The legal challenges of intellectual property protection for data | The Daily Star
12:00 AM, February 18, 2020 / LAST MODIFIED: 12:36 AM, February 18, 2020

The legal challenges of intellectual property protection for data

Data is the primary building block of the digital economy. Data is, therefore, logically termed as 'new oil' and 'infrastructure' of digital economy. In digital economy, Artificial Intelligence (AI) and Machine Learning (ML) tools overwhelmingly rely on the volumes of data which are fed to create new inventions or works. Similarly, data driven global giants such as Google, Amazon and Facebook require great volume of data to keep their business up to date and concomitantly, they remain in control of huge amount of data produced by the users. Reasonably, there are number of ethical and legal conundrums involved in dealing with data issues which range from privacy, personal security, personal data protection to ownership, processing and control over the data. Till date, the legal provisions, for example EU General Data Protection Regulation, (GDPR) 2016, have mainly addressed these issues, precisely giving emphasis on protection of natural person's data and processing thereof. Thus, intellectual property protection over data with creative and economic values has remained largely unattended. However, given the creative nature, economic and other values attached to data, it remains a critical question as to whether data can be protected as intellectual property. If so, who owns the data? Broadly, what are the legal challenges of intellectual property protection for data?

In EU, Database, as opposed to raw data, is protected under either copyright law or sui-generis system. In the former case, it must be original expressions whereas in the latter case, there must be substantial investment in obtaining, verifying and presenting the contents of the database. As far as the IP protection of data is concerned, there remain legal and practical challenges. Relevantly, three forms of intellectual property, namely, copyright, patent and trade secret may attract the attention in dealing with data. As copyright protects the original expressions and not the ideas, therefore, readily available and non-rivalrous data with little creative or original expressions is not protectable. Thus, figure and data presented in the copyrighted works is free from legal protection unless originally expressed. Patent protection for data could be of little help. It inherently lacks novelty and non-obviousness. Readily available data may be equated with products of the nature and as such is non-patentable or falls within the exclusion clause of patentability. Trade secret seems to be nearly appropriate for IP protection of data. However, such protection is only applicable for corporations, if they generate or compile and keep it secret from the competitors and values attached to because of the secrecy. Critically, it is always susceptible to be known by competitors in due course without resorting to any unlawful means. Beyond the IP paradigm, such data of company or corporation may also be protected through the agreements with employees and any other third parties in case of joint ventures.

The existing IP system does not sufficiently provide legal mechanisms to protect data. Moreover, data per se is kept open without IP monopoly because of the public policy or public interests. However, global big corporations are pressing the issues to protect the data since their business models are overtly data driven. The concerns exist that the corporate ownership of data might hinder the public policy issues, innovations or knowledge generation and most significantly access to the knowledge. Again, question remains that how far people's data is safe with the corporations? The world has experienced the misuse of data by Cambridge Analytica and many other corporations. Further, the traditional concept of 'consumer' is now shifting towards new concept of 'prosumer' where users not only use but also contribute to the development of novel dataset of the corporations, for instance, through the 'keywords' search in google search engine. This value addition, in one way, demands the openness of data for all. In another way, if at all, any proprietary rights are recognised, then, the prosumers should have a due place, in any form, on the scheme of legal regime.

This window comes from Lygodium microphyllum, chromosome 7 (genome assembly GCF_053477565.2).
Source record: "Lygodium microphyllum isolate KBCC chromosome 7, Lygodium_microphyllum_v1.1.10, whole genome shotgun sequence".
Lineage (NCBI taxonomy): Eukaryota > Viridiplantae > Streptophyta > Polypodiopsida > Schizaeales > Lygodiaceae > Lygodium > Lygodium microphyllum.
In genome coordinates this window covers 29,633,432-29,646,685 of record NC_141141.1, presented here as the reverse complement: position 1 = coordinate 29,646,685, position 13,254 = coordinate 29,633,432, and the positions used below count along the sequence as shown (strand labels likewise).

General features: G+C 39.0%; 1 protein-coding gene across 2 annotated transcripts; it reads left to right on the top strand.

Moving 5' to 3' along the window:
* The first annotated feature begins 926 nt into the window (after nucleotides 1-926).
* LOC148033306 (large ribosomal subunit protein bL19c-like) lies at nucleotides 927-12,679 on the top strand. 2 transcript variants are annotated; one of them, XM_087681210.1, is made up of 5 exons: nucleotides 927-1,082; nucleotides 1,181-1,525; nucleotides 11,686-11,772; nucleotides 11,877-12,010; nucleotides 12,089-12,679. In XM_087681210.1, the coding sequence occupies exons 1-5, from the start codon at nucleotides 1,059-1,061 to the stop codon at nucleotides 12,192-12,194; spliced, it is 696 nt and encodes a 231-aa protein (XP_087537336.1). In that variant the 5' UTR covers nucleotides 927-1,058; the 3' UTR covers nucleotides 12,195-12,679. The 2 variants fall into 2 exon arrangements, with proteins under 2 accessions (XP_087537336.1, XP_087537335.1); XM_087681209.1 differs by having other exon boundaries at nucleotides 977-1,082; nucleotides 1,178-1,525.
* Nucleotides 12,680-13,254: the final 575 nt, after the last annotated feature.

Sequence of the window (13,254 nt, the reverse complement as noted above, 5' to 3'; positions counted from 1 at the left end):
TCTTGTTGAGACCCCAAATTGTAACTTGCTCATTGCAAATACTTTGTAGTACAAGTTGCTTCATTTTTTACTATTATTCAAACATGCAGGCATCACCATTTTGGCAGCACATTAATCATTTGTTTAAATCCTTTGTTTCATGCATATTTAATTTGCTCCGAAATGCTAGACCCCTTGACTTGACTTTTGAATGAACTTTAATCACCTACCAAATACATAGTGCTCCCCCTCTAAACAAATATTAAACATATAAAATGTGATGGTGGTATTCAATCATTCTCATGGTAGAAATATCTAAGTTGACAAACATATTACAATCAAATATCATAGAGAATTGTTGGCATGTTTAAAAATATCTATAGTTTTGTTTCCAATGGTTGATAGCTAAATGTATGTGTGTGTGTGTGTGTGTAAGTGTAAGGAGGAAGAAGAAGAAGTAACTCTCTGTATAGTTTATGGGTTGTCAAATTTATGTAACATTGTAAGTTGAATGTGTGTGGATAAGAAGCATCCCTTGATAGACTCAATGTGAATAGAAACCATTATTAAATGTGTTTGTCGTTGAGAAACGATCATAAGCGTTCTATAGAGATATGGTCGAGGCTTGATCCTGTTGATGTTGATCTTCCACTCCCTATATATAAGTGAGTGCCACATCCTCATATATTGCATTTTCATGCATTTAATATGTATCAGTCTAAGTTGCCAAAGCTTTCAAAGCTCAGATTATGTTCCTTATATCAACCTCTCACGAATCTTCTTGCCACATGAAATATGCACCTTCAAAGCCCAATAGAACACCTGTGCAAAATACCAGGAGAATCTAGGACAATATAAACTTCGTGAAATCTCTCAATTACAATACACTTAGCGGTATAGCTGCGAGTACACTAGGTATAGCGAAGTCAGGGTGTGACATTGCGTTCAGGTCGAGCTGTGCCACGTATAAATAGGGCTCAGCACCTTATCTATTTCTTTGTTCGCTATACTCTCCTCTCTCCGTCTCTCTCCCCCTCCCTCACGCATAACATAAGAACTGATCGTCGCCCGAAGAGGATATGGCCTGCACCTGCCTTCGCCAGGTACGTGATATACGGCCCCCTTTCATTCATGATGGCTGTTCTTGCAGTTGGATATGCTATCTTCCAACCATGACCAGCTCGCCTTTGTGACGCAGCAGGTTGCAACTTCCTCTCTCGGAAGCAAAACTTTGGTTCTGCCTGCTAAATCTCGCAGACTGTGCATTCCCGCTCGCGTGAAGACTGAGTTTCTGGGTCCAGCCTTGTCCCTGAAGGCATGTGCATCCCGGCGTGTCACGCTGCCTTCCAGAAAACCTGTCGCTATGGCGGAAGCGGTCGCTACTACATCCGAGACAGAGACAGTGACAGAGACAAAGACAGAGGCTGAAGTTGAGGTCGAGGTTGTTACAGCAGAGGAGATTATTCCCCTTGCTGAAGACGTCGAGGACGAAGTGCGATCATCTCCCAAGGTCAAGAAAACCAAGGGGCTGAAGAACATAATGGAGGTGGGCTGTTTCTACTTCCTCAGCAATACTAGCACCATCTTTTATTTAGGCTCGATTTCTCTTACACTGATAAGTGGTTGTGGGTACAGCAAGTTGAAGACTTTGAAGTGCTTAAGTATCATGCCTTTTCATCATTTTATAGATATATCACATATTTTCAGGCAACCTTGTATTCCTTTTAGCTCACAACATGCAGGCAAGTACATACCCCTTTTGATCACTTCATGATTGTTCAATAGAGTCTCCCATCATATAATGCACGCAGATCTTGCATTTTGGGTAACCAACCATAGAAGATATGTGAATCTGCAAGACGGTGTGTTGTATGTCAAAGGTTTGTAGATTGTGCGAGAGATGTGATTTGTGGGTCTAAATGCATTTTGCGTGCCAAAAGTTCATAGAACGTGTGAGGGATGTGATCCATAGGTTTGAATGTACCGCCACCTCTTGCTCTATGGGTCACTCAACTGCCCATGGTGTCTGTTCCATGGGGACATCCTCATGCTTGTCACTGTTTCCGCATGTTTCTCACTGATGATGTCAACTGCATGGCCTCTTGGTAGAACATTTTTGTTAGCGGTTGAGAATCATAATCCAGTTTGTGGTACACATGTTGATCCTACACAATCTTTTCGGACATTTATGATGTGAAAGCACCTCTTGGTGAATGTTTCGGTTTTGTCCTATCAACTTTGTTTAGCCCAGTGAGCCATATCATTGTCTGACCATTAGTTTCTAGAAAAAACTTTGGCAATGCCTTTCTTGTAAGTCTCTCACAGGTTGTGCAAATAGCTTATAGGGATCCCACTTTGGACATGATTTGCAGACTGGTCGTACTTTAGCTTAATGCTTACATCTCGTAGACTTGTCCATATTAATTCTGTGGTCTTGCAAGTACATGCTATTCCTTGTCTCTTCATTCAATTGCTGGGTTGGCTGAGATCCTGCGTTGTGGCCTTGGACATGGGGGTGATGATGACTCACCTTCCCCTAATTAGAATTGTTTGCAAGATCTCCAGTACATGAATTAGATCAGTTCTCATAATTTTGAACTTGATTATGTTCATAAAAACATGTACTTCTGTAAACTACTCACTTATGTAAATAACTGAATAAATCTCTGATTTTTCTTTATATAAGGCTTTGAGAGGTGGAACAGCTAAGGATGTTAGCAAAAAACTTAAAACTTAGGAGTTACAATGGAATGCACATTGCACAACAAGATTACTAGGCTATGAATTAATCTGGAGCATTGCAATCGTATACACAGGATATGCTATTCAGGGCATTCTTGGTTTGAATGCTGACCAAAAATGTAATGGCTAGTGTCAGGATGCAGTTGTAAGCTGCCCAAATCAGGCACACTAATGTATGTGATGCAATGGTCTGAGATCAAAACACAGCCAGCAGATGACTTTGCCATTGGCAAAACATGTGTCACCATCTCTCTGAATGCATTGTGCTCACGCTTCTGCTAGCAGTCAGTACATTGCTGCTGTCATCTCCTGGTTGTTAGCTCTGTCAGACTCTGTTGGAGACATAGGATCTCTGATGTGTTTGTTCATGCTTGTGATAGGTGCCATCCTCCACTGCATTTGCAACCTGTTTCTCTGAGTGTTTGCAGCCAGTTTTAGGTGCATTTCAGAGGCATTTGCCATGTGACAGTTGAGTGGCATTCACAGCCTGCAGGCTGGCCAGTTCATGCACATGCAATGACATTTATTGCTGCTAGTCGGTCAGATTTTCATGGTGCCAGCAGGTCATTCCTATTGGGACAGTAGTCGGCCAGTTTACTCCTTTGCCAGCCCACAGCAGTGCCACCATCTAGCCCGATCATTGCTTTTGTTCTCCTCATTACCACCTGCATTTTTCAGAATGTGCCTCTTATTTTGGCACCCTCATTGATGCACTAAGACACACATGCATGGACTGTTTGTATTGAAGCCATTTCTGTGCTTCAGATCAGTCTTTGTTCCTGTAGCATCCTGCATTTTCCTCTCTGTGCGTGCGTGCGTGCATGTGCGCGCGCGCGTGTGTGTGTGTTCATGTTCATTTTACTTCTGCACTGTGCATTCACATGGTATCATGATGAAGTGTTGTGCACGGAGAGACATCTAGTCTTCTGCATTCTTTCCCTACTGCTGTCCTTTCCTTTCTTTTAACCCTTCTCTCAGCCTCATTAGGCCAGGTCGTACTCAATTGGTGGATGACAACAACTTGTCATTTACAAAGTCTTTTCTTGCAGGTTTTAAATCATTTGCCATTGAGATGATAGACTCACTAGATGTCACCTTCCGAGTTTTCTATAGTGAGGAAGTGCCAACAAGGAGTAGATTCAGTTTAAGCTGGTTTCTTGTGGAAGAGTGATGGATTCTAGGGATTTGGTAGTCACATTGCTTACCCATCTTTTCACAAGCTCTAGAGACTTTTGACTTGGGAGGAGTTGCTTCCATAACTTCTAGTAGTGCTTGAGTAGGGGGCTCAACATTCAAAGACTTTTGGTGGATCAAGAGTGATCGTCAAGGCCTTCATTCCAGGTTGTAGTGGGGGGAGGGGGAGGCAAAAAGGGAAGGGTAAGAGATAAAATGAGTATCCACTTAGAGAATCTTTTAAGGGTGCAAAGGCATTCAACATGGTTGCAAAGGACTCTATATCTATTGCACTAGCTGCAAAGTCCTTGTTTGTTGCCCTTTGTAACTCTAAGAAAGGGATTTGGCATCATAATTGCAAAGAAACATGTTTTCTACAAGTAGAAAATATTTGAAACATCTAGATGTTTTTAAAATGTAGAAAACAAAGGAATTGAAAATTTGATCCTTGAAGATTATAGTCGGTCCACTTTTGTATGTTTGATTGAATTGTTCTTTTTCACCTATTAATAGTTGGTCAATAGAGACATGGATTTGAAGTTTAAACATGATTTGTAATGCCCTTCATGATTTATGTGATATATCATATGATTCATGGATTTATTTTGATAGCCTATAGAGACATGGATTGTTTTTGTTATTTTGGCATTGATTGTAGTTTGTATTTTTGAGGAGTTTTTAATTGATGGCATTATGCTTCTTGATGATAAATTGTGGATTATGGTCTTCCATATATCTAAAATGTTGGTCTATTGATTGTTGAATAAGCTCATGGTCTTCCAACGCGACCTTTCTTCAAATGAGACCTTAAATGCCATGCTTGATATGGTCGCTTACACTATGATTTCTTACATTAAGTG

Till date, AI or ML generated contents are not protected under the existing IP regime. However, 'data ownership' would be a crucial factor in both the input and output processing of data, if AI and ML generated contents are to be protected in future. Since IP protection of data inherently is not possible, at least not under current legal framework, a policy solution as data producer's right- a new special property right for the data producers, has been suggested in EU by the legal scholars and experts. However, the proposal is also subject to criticisms from both theoretical and practical perspectives.

In Bangladesh, ICT division is considering data related draft Polices, Laws, Rules and Regulations such as Internet of Things (IoT) Strategic Paper, 2019, National Strategy for Artificial Intelligence in Bangladesh, 2019-2024, National Core Data Inoperability Standard (NCDIS), 2019, and National Core Data Definition Standard, (NCDDS), 2019 for adoption and some of them are already adopted. Bangladesh is also considering enacting new Patents and Designs law, Copyright Law, Personal Data Protection Law. While adopting the relevant Polices, Laws, Rules and Regulations, Bangladesh should duly address the legal challenges of intellectual property protection for data as well.

 

The writer is Senior Lecturer in Law, East West University, Bangladesh.

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